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Social marketing is an approach to policy development and a process for social and behavior change that is growing rapidly. The first two decades of the twenty-first century have seen social programs across the globe expanding and reaching into virtually every aspect of social development including health, environment, energy use, and population management.1 In particular, social marketing has become a staple of public health programs, with major health policy-making organizations worldwide routinely applying it as a core strategy.

Why has this growth occurred and why has social marketing increasingly come to be applied worldwide? The answer lies in the ability of social marketing to harness technology, increase access to information, and improve social programs that focus on psychological, economic, social, and environmental determinants of societal change. In addition, social marketing is driven by the use of data analytics, evidence, and research to guide the development of social marketing activities.2

This chapter explores current trends in social marketing, how new theory and methods are leading to an evolution of research and practice, and briefly examines case studies of social marketing in action. How we encounter social marketing programs (and how often), how we engage with them, and how we experience them in relation to competing behavioral alternatives are explored. The chapter also considers other factors, products, and services that are in competition with social marketing objectives, and why it is critically important to understand and tackle these competitive forces.3 These factors help to explain why people choose and remain loyal to social marketing programs and the brands that represent them, and why they may sometimes decide not to act in ways that public health practitioners would like them to.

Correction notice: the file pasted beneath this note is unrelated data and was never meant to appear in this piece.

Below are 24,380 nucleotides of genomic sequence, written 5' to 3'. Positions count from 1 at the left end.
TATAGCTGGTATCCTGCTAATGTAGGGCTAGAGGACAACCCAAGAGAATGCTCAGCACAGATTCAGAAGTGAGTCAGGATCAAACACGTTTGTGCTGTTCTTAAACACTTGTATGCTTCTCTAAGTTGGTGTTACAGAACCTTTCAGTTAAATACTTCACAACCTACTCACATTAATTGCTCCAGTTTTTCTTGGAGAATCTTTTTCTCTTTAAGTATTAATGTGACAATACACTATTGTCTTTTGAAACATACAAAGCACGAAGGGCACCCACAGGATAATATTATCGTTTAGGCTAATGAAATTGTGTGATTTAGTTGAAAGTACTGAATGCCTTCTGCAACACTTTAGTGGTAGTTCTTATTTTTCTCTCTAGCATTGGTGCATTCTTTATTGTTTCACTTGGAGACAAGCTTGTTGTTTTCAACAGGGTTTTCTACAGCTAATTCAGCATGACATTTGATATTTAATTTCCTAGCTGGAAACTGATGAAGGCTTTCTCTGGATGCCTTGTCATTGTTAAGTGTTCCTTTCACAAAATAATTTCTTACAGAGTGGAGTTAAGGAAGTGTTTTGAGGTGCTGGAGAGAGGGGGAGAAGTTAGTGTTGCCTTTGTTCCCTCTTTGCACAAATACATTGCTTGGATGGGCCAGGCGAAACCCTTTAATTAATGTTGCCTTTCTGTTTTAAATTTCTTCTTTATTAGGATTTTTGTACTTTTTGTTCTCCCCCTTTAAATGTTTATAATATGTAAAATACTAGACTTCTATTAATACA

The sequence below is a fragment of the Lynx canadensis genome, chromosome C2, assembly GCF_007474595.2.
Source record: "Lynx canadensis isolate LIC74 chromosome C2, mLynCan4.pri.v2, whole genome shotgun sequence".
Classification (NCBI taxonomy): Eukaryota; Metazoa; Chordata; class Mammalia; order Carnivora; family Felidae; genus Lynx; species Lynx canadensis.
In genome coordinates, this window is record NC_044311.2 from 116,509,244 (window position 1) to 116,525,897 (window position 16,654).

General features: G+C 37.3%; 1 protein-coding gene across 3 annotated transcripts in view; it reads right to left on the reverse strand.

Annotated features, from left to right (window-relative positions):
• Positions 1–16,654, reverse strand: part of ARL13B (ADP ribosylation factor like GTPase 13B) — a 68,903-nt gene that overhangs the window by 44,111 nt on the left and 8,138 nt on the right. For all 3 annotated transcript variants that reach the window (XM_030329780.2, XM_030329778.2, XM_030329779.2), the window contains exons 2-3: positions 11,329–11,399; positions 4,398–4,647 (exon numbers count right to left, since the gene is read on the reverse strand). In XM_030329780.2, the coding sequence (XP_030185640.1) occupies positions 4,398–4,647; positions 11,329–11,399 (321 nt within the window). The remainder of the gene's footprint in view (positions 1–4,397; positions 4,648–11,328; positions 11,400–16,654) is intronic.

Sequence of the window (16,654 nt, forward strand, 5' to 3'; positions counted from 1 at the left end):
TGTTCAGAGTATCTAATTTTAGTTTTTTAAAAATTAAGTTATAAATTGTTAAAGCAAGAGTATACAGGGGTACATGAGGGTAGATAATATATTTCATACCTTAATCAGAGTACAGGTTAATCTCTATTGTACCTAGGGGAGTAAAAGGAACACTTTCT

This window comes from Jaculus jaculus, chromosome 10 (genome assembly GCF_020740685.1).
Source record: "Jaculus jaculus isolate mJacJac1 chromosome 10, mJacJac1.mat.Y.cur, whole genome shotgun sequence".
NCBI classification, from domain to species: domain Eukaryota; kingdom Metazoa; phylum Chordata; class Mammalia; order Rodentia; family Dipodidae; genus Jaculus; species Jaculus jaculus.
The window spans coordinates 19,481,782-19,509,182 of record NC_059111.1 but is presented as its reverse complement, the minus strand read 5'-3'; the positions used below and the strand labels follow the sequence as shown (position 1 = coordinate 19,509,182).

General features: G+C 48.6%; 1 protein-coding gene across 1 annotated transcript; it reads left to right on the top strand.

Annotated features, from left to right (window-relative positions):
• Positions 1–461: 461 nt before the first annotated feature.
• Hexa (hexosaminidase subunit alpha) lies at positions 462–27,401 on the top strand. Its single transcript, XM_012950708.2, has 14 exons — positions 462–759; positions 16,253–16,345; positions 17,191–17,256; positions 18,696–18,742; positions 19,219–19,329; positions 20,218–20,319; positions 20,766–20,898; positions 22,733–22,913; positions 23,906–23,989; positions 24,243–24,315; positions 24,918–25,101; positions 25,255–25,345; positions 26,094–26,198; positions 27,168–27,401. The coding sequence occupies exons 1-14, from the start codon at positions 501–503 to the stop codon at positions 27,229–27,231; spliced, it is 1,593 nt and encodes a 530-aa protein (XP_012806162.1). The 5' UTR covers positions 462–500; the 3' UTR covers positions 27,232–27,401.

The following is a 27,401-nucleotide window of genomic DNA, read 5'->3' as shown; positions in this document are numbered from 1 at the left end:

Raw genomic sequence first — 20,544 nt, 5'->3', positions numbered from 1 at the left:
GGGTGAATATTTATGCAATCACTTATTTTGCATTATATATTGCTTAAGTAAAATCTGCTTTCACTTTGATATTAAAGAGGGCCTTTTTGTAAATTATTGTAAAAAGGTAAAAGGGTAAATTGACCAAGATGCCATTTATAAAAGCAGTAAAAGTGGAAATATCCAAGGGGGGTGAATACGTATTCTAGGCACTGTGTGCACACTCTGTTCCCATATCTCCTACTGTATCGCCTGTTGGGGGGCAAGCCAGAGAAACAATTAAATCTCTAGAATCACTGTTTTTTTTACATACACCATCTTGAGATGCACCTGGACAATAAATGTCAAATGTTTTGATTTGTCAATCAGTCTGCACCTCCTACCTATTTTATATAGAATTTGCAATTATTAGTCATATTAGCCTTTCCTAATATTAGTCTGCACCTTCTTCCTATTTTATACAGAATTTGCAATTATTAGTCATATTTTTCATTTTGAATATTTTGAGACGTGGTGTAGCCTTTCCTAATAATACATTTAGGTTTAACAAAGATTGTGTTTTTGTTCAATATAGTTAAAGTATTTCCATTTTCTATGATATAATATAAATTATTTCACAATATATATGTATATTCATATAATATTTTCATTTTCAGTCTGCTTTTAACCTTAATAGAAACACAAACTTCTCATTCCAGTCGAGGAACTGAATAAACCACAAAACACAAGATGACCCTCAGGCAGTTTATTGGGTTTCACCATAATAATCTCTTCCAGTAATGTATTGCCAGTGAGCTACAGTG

The goal of this chapter is to provide a broad overview of social marketing, with particular emphasis on its application in public health. First, we look at theory and strategy in social marketing; research and evaluation methods and growth of the evidence base; corporate social responsibility; and the role of information technology, social media, and mobile phones. Second, we examine the central role of branding as a strategy to change behavior and reframe public perceptions and social norms about behavior. Third, we explore the role of research in developing social marketing efforts and evaluation in assessing intervention effectiveness and efficiency and building the evidence base. Finally, the chapter concludes with discussion of future directions in social marketing, especially the growth of digital health and cocreation of behavior change by citizens and social marketers.


There is a growing literature on the evidence underlying social marketing research methods specific to the field, and studies to validate theoretical assumptions and advance theory.4 These include both quantitative analytic methods and instrumentation and qualitative and special topic methods (e.g., interpersonal research). Communication research methods used in social marketing and theories that ...

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